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From Pivoting to Disrupting the Status Quo

This is Part 2 of an article by Hannah Reeder and Betsy Rosenbalm of Appalachian State University in which they share how they’ve moved from pivoting to disrupting the status quo as a direct result of the COVID-19 pandemic. 

Being forced to think creatively about how to support student teachers and beginning teachers at Appalachian State University  has resulted in changes that we are now continuing into this semester and beyond.   Using virtual platforms such as Zoom, we have been able to establish connections that have reached more people without the logistical barriers that are typically present.  Taking away barriers such as travel, parking, and time constraints that previously seemed inevitable and unavoidable, have challenged us to consider if they are indeed necessary. What we have realized is that what started out as Plan B is now becoming Plan A.  Providing seamless support for students and teachers that disrupts the status quo has many advantages. 

Overcoming barriers and offering meaningful learning opportunities for pre-service and in-service teachers has led us to think differently about how we support our students and teachers.  During the summer of 2020, both of our offices teamed up with the Reich College of Education’s Math & Science Education Center to host a virtual education conference called IDEA-CON.  The conference offered a variety of sessions for educators of all levels, from beginning teachers to teacher educators.  From brief resource sharing sessions to 30-minute idea discussions to panels to plenary speakers, IDEA-CON had something for everyone.  And best of all, we were able to offer this conference for FREE.

Uninterrupted Support in an Interrupted Semester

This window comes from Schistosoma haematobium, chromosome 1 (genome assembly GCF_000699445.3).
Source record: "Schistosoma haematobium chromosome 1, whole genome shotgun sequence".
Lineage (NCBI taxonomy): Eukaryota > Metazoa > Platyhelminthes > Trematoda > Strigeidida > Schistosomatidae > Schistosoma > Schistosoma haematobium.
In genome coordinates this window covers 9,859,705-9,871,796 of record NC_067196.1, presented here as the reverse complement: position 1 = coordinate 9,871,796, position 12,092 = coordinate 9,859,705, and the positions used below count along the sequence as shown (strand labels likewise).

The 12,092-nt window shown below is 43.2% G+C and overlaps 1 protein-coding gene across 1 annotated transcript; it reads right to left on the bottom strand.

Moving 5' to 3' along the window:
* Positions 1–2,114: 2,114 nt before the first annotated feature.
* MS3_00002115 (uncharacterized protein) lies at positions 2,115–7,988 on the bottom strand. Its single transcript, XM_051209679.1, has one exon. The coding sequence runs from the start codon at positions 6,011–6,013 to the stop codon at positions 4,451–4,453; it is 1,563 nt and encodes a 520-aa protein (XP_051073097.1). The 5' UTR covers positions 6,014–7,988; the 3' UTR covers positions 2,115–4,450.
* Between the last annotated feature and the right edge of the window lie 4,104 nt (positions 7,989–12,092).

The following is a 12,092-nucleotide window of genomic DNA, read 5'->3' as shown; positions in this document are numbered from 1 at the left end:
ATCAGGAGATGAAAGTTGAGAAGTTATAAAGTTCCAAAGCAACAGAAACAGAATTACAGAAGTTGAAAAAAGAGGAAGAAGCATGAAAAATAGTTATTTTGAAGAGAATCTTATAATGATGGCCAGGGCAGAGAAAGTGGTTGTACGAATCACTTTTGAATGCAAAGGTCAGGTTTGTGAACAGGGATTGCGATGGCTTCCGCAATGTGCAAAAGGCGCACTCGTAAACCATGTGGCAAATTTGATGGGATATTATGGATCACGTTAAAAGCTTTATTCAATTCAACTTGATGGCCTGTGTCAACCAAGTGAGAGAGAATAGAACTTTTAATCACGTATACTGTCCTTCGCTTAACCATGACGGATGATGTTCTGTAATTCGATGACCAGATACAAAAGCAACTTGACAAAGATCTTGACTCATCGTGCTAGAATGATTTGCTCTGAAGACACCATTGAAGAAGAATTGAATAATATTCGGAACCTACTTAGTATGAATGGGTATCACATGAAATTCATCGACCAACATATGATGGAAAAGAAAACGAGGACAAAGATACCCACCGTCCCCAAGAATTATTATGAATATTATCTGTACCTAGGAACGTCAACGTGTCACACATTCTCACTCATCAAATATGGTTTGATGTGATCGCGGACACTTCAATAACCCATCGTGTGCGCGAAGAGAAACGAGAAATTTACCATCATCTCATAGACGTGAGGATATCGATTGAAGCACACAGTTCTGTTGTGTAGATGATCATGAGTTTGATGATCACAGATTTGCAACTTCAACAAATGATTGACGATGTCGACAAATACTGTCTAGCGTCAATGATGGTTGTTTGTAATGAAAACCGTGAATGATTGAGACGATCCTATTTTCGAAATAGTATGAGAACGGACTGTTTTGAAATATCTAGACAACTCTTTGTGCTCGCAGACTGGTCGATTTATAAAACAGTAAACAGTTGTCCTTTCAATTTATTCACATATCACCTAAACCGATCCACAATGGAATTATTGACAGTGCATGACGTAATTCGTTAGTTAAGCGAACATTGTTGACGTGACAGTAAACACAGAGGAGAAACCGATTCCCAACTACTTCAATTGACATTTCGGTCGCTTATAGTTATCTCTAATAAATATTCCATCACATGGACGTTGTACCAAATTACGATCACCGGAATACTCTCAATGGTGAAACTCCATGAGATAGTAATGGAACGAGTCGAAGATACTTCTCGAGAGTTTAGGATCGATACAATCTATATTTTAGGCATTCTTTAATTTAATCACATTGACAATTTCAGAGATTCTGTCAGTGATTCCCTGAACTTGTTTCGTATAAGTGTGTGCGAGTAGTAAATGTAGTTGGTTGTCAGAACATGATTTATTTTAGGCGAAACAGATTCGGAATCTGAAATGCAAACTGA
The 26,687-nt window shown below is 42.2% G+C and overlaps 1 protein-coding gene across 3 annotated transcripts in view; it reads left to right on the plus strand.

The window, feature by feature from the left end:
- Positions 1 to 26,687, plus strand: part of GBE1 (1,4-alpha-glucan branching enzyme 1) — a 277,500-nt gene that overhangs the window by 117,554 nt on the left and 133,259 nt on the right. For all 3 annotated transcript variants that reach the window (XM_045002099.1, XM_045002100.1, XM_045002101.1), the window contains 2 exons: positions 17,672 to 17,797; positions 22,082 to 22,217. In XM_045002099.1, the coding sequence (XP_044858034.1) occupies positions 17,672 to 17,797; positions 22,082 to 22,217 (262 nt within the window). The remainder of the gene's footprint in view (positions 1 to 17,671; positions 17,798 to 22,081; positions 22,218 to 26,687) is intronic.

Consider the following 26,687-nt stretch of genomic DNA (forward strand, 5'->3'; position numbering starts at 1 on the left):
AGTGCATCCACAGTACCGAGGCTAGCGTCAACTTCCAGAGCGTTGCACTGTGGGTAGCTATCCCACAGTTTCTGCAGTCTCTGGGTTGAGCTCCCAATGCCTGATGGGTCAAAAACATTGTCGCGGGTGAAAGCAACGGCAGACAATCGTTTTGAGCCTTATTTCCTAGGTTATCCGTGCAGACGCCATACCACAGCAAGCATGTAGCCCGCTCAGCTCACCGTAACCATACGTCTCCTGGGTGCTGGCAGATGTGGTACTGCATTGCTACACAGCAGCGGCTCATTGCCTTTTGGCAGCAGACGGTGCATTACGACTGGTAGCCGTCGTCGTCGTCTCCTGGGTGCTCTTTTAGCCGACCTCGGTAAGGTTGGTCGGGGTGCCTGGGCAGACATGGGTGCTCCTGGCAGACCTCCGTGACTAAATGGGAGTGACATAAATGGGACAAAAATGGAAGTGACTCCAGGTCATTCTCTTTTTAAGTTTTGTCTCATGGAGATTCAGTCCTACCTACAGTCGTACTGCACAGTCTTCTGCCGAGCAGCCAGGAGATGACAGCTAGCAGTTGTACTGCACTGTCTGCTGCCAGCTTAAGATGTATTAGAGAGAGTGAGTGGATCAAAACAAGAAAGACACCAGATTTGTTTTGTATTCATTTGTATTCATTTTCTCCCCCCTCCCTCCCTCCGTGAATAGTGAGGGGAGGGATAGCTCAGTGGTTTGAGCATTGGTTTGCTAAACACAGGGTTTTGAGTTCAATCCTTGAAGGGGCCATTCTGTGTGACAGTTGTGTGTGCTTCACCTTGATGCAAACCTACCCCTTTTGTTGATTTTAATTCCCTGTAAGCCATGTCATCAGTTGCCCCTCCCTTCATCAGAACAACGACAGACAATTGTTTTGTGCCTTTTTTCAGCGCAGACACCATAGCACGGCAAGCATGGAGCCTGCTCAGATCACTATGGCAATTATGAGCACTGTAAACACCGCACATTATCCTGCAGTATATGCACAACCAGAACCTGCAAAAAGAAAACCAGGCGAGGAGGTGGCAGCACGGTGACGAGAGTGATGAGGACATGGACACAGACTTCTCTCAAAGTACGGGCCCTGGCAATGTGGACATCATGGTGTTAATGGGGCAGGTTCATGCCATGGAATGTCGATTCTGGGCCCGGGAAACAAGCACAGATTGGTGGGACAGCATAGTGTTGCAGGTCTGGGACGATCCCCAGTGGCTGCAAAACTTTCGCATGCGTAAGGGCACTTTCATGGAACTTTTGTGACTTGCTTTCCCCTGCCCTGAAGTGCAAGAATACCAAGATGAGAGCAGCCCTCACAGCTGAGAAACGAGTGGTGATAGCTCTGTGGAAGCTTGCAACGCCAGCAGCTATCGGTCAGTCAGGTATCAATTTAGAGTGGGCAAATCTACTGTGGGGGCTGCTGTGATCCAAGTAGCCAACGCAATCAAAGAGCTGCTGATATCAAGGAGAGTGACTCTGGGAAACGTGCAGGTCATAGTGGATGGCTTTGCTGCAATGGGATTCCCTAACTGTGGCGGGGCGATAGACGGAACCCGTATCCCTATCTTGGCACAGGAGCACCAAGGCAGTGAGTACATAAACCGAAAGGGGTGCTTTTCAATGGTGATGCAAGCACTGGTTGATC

This is Part 1 of an article by Hannah Reeder and Betsy Rosenbalm of Appalachian State University in which they share how they had to pivot student teaching and new teacher preparation during the spring 2020 semester as a direct result of the COVID-19 pandemic.

Teacher is helping one of her primary school students in the classroom. They are sitting at a table using a digital tablet.

When schools suddenly closed in March of 2020, student teachers and beginning teachers quickly shifted their newly learned pedagogical skills to deliver instruction and grow professionally almost solely by virtual means. The Office of Field Experiences and the Public School Partnership in the Reich College of Education at Appalachian State University supplied an uninterrupted flow of resources, professional development, and interaction with professional educators in the field.  This shifted from pivoting out of necessity to attempting to disrupt the status quo.  We were quickly introduced to “our new normal”!

Appalachian State University has18 teacher education programs and produces about 450-500 teachers each year. During the student teaching semester, teacher candidates are placed in 45 districts across the state of North Carolina and supervision is conducted by 30-40 part-time University Field Supervisors.

The Public School Partnership provides support, professional development, and resources to 12 school districts in the northwest region of North Carolina. The NC New Teacher Support Program is housed in the Public School Partnership. This program provides weekly coaching and regular professional development to teachers in their first, second, or third years of teaching in those same districts within our area of the state. 

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